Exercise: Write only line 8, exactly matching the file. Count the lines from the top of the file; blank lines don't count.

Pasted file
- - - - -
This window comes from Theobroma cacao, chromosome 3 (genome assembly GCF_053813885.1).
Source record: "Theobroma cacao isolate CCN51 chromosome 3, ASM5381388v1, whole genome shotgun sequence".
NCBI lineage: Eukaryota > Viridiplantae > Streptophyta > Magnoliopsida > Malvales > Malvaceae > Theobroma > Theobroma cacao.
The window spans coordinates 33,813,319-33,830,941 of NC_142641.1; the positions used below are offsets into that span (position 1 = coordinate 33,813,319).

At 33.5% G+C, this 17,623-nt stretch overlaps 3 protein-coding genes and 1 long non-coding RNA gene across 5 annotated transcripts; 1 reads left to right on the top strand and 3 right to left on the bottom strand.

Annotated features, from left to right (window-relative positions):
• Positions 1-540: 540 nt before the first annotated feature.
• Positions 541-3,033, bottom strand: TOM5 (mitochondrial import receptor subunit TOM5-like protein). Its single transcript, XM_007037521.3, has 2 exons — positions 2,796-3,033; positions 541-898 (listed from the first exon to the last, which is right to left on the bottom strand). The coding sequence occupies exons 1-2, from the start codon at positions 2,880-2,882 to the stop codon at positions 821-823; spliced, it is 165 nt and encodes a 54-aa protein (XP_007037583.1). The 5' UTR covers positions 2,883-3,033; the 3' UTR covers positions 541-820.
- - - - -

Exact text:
• Positions 541-3,033, bottom strand: TOM5 (mitochondrial import receptor subunit TOM5-like protein). Its single transcript, XM_007037521.3, has 2 exons — positions 2,796-3,033; positions 541-898 (listed from the first exon to the last, which is right to left on the bottom strand). The coding sequence occupies exons 1-2, from the start codon at positions 2,880-2,882 to the stop codon at positions 821-823; spliced, it is 165 nt and encodes a 54-aa protein (XP_007037583.1). The 5' UTR covers positions 2,883-3,033; the 3' UTR covers positions 541-820.